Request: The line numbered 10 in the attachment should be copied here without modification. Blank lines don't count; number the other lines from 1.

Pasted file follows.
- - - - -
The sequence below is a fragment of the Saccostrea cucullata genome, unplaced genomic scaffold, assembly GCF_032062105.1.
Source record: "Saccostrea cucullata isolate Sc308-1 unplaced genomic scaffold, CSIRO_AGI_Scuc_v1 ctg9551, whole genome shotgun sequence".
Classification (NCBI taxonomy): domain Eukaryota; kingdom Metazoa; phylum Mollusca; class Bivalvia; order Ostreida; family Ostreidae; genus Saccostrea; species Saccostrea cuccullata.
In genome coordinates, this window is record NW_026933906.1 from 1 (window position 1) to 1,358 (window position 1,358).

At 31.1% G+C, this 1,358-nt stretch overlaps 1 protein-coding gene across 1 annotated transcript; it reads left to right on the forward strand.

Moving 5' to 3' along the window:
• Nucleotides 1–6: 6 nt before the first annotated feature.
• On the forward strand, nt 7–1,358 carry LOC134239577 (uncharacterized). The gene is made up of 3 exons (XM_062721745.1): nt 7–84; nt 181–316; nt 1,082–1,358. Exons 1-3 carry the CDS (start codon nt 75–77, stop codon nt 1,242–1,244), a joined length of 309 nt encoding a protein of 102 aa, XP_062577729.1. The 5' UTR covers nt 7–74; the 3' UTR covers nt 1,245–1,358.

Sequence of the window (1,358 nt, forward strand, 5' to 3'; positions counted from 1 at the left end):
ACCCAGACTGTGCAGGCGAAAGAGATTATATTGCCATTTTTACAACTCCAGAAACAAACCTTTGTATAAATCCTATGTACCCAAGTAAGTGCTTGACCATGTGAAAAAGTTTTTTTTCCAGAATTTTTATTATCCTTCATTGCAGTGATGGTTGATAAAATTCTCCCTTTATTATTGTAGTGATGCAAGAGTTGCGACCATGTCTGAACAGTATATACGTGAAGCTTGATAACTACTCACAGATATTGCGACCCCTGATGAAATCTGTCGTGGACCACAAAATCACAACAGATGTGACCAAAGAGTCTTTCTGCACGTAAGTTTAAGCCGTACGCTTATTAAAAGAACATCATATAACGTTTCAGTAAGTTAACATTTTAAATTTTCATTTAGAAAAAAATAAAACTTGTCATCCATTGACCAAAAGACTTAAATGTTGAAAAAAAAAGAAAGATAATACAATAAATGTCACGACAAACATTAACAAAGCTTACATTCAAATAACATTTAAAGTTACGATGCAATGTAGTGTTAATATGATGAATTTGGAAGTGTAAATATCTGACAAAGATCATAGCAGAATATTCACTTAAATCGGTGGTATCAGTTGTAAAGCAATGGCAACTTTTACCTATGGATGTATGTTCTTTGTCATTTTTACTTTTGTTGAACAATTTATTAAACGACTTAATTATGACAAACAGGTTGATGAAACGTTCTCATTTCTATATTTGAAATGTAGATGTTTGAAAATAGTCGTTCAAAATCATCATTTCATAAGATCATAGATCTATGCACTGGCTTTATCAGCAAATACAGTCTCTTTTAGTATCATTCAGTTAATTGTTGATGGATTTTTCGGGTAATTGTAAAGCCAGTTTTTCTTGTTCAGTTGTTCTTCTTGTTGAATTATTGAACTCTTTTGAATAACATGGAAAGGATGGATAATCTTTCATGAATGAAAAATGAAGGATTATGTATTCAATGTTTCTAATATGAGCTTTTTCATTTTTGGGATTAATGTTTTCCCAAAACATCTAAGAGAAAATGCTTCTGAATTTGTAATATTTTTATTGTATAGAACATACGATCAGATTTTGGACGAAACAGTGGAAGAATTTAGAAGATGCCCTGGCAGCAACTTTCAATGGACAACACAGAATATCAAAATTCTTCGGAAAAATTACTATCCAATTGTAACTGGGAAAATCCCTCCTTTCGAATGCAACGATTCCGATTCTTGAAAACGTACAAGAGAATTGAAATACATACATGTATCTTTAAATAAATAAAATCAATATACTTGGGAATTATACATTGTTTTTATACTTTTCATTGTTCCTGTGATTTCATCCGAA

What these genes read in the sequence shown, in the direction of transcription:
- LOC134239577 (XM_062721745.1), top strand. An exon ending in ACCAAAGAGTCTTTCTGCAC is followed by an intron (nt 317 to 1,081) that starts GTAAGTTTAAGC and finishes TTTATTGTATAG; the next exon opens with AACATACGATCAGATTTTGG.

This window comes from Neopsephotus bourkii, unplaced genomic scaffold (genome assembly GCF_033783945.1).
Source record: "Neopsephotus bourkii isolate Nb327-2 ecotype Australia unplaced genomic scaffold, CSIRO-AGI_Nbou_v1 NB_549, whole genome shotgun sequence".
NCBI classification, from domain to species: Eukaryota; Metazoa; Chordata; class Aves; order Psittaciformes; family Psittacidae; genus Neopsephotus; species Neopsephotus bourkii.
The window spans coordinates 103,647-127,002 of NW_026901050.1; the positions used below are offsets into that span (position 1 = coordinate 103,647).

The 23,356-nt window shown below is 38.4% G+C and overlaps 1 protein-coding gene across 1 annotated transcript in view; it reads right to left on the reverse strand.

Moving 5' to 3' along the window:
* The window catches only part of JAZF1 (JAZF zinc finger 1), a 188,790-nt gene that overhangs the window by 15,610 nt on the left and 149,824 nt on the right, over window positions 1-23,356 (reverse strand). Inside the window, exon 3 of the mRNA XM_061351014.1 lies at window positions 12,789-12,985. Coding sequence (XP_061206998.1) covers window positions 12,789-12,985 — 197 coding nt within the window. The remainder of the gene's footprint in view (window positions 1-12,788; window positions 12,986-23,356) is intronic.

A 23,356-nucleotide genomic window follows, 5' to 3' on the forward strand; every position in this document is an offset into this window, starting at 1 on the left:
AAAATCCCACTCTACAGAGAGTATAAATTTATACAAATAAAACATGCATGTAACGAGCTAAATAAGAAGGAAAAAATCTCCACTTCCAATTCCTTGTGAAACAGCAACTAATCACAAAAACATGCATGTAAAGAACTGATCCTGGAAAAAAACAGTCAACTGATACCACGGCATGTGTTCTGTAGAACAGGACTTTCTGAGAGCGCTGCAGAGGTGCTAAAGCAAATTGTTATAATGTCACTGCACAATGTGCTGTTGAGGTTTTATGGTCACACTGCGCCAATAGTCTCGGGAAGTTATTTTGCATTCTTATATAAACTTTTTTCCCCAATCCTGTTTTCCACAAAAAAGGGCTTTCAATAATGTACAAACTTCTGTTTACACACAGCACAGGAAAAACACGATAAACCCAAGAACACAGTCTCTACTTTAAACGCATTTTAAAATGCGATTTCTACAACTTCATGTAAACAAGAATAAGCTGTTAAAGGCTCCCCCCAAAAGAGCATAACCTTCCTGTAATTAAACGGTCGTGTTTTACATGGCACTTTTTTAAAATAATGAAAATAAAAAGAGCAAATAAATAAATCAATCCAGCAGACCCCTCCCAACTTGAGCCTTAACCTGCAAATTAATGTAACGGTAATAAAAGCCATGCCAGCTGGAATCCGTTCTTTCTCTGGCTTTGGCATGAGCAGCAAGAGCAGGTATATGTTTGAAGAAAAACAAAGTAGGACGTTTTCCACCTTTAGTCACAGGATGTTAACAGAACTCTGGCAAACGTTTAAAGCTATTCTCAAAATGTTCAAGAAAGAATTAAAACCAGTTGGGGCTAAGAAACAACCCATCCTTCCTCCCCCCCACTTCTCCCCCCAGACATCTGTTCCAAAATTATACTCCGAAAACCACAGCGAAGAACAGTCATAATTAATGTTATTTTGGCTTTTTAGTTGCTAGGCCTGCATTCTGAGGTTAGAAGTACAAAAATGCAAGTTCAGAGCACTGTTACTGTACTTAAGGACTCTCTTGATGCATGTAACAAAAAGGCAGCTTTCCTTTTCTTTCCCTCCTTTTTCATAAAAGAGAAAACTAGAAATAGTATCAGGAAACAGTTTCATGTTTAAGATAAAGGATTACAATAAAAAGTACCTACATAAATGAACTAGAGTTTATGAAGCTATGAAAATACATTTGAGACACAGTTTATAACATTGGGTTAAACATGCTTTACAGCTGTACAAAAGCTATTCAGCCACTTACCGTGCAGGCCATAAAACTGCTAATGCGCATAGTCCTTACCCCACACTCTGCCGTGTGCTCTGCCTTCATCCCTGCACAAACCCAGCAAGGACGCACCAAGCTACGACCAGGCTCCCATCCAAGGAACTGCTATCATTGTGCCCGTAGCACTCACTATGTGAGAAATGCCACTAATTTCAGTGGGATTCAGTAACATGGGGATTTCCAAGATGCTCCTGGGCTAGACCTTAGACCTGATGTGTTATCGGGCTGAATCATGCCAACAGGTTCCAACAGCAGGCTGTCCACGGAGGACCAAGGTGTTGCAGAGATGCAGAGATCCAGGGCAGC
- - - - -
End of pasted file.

ACCCAGACTGTGCAGGCGAAAGAGATTATATTGCCATTTTTACAACTCCAGAAACAAACCTTTGTATAAATCCTATGTACCCAAGTAAGTGCTTGACCATGTGAAAAAGTTTTTTTTCCAGAATTTTTATTATCCTTCATTGCAGTGATGGTTGATAAAATTCTCCCTTTATTATTGTAGTGATGCAAGAGTTGCGACCATGTCTGAACAGTATATACGTGAAGCTTGATAACTACTCACAGATATTGCGACCCCTGATGAAATCTGTCGTGGACCACAAAATCACAACAGATGTGACCAAAGAGTCTTTCTGCACGTAAGTTTAAGCCGTACGCTTATTAAAAGAACATCATATAACGTTTCAGTAAGTTAACATTTTAAATTTTCATTTAGAAAAAAATAAAACTTGTCATCCATTGACCAAAAGACTTAAATGTTGAAAAAAAAAGAAAGATAATACAATAAATGTCACGACAAACATTAACAAAGCTTACATTCAAATAACATTTAAAGTTACGATGCAATGTAGTGTTAATATGATGAATTTGGAAGTGTAAATATCTGACAAAGATCATAGCAGAATATTCACTTAAATCGGTGGTATCAGTTGTAAAGCAATGGCAACTTTTACCTATGGATGTATGTTCTTTGTCATTTTTACTTTTGTTGAACAATTTATTAAACGACTTAATTATGACAAACAGGTTGATGAAACGTTCTCATTTCTATATTTGAAATGTAGATGTTTGAAAATAGTCGTTCAAAATCATCATTTCATAAGATCATAGATCTATGCACTGGCTTTATCAGCAAATACAGTCTCTTTTAGTATCATTCAGTTAATTGTTGATGGATTTTTCGGGTAATTGTAAAGCCAGTTTTTCTTGTTCAGTTGTTCTTCTTGTTGAATTATTGAACTCTTTTGAATAACATGGAAAGGATGGATAATCTTTCATGAATGAAAAATGAAGGATTATGTATTCAATGTTTCTAATATGAGCTTTTTCATTTTTGGGATTAATGTTTTCCCAAAACATCTAAGAGAAAATGCTTCTGAATTTGTAATATTTTTATTGTATAGAACATACGATCAGATTTTGGACGAAACAGTGGAAGAATTTAGAAGATGCCCTGGCAGCAACTTTCAATGGACAACACAGAATATCAAAATTCTTCGGAAAAATTACTATCCAATTGTAACTGGGAAAATCCCTCCTTTCGAATGCAACGATTCCGATTCTTGAAAACGTACAAGAGAATTGAAATACATACATGTATCTTTAAATAAATAAAATCAATATACTTGGGAATTATACATTGTTTTTATACTTTTCATTGTTCCTGTGATTTCATCCGAA